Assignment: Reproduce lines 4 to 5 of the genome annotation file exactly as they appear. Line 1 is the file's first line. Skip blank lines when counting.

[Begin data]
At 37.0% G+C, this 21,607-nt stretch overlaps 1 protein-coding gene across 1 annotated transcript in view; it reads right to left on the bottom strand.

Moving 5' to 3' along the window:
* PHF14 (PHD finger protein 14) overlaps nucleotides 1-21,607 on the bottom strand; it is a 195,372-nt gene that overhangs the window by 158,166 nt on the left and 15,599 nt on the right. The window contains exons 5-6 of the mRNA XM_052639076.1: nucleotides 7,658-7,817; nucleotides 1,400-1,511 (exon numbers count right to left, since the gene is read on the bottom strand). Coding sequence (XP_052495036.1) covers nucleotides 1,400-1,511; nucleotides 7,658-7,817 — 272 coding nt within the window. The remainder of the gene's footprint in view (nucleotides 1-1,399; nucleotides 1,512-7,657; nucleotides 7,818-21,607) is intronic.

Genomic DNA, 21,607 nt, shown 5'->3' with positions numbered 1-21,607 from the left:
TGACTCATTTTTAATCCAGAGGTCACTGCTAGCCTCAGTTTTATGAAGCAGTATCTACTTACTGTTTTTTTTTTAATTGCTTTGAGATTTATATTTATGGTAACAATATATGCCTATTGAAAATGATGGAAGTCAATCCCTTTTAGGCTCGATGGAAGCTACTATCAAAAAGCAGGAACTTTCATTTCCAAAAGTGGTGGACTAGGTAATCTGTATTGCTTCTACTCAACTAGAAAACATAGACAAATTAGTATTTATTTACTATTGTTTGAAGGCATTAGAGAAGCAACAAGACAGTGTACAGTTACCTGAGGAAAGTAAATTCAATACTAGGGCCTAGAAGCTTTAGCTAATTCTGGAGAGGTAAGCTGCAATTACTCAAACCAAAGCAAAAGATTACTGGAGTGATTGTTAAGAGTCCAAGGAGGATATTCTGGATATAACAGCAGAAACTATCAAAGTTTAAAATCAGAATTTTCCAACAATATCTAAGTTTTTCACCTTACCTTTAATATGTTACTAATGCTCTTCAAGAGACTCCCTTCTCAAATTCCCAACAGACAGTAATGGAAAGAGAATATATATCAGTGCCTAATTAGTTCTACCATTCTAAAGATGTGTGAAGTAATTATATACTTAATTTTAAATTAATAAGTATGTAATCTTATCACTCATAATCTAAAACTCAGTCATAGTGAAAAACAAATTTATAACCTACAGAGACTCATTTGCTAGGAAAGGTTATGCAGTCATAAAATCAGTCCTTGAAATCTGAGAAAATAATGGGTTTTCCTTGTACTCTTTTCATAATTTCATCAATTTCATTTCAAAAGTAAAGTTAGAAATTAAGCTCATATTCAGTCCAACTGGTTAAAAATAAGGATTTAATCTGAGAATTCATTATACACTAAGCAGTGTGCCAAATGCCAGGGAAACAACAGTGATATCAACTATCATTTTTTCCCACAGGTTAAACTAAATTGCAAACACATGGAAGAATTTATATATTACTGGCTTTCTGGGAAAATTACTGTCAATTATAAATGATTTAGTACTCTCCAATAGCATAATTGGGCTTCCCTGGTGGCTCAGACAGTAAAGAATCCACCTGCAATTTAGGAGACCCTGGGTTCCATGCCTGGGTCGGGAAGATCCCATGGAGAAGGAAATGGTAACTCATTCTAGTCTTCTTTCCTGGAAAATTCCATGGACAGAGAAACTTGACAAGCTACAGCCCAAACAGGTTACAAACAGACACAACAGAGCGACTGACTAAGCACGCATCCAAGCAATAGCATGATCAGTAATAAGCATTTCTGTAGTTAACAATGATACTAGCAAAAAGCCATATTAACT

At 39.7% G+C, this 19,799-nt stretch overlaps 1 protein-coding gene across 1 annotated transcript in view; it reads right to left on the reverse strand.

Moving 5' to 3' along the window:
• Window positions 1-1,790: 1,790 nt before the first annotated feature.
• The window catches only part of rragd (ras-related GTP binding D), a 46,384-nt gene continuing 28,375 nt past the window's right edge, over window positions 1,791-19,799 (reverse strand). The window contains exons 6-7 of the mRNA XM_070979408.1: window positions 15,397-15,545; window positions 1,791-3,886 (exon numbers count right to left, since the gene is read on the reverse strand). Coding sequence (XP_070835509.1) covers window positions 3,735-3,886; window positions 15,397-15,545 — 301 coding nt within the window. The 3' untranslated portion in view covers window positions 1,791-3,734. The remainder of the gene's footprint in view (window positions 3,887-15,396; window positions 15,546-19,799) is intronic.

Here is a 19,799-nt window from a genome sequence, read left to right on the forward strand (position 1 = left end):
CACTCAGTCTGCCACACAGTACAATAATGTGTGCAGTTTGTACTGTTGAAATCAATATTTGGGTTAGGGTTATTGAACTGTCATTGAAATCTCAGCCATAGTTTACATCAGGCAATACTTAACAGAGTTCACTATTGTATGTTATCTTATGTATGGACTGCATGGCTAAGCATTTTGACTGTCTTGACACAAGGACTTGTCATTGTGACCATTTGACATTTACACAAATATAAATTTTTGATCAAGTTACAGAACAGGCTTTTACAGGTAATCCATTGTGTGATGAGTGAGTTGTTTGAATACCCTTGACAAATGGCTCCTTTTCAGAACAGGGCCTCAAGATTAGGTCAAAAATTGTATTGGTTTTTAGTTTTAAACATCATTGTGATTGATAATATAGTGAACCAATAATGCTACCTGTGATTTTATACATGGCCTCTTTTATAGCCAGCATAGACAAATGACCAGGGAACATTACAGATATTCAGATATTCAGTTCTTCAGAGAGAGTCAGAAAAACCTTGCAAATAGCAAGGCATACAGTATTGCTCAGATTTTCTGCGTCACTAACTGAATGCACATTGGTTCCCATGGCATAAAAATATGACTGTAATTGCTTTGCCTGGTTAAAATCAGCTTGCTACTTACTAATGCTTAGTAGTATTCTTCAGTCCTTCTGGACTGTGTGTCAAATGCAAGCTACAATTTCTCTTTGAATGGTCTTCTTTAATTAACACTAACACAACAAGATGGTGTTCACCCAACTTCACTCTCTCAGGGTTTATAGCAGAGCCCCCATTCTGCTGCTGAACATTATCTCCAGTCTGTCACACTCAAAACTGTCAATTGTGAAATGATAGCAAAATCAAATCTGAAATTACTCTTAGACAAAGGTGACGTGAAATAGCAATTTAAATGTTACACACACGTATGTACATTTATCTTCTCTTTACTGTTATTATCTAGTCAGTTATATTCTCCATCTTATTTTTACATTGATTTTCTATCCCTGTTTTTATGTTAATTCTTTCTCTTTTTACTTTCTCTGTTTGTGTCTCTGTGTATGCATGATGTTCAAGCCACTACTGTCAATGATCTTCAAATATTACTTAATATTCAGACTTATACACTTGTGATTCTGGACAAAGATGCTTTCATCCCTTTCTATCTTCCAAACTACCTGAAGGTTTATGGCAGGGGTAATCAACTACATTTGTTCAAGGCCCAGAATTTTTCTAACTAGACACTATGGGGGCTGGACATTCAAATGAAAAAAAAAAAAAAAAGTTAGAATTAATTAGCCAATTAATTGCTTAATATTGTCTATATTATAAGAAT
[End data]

Genomic DNA, 21,607 nt, shown 5'->3' with positions numbered 1-21,607 from the left:
TGACTCATTTTTAATCCAGAGGTCACTGCTAGCCTCAGTTTTATGAAGCAGTATCTACTTACTGTTTTTTTTTTAATTGCTTTGAGATTTATATTTATGGTAACAATATATGCCTATTGAAAATGATGGAAGTCAATCCCTTTTAGGCTCGATGGAAGCTACTATCAAAAAGCAGGAACTTTCATTTCCAAAAGTGGTGGACTAGGTAATCTGTATTGCTTCTACTCAACTAGAAAACATAGACAAATTAGTATTTATTTACTATTGTTTGAAGGCATTAGAGAAGCAACAAGACAGTGTACAGTTACCTGAGGAAAGTAAATTCAATACTAGGGCCTAGAAGCTTTAGCTAATTCTGGAGAGGTAAGCTGCAATTACTCAAACCAAAGCAAAAGATTACTGGAGTGATTGTTAAGAGTCCAAGGAGGATATTCTGGATATAACAGCAGAAACTATCAAAGTTTAAAATCAGAATTTTCCAACAATATCTAAGTTTTTCACCTTACCTTTAATATGTTACTAATGCTCTTCAAGAGACTCCCTTCTCAAATTCCCAACAGACAGTAATGGAAAGAGAATATATATCAGTGCCTAATTAGTTCTACCATTCTAAAGATGTGTGAAGTAATTATATACTTAATTTTAAATTAATAAGTATGTAATCTTATCACTCATAATCTAAAACTCAGTCATAGTGAAAAACAAATTTATAACCTACAGAGACTCATTTGCTAGGAAAGGTTATGCAGTCATAAAATCAGTCCTTGAAATCTGAGAAAATAATGGGTTTTCCTTGTACTCTTTTCATAATTTCATCAATTTCATTTCAAAAGTAAAGTTAGAAATTAAGCTCATATTCAGTCCAACTGGTTAAAAATAAGGATTTAATCTGAGAATTCATTATACACTAAGCAGTGTGCCAAATGCCAGGGAAACAACAGTGATATCAACTATCATTTTTTCCCACAGGTTAAACTAAATTGCAAACACATGGAAGAATTTATATATTACTGGCTTTCTGGGAAAATTACTGTCAATTATAAATGATTTAGTACTCTCCAATAGCATAATTGGGCTTCCCTGGTGGCTCAGACAGTAAAGAATCCACCTGCAATTTAGGAGACCCTGGGTTCCATGCCTGGGTCGGGAAGATCCCATGGAGAAGGAAATGGTAACTCATTCTAGTCTTCTTTCCTGGAAAATTCCATGGACAGAGAAACTTGACAAGCTACAGCCCAAACAGGTTACAAACAGACACAACAGAGCGACTGACTAAGCACGCATCCAAGCAATAGCATGATCAGTAATAAGCATTTCTGTAGTTAACAATGATACTAGCAAAAAGCCATATTAACT